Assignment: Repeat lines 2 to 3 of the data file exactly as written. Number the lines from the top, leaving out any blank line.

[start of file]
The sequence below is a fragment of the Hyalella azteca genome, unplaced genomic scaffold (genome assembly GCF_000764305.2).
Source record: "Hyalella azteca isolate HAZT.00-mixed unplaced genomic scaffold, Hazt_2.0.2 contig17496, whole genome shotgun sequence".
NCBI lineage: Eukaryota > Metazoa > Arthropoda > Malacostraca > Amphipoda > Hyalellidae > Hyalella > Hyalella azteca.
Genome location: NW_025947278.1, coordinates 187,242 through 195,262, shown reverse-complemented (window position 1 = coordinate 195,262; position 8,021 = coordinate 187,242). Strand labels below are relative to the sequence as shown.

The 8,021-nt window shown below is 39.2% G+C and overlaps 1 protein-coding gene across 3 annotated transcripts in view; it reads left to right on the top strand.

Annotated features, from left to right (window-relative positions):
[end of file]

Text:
Source record: "Hyalella azteca isolate HAZT.00-mixed unplaced genomic scaffold, Hazt_2.0.2 contig17496, whole genome shotgun sequence".
NCBI lineage: Eukaryota > Metazoa > Arthropoda > Malacostraca > Amphipoda > Hyalellidae > Hyalella > Hyalella azteca.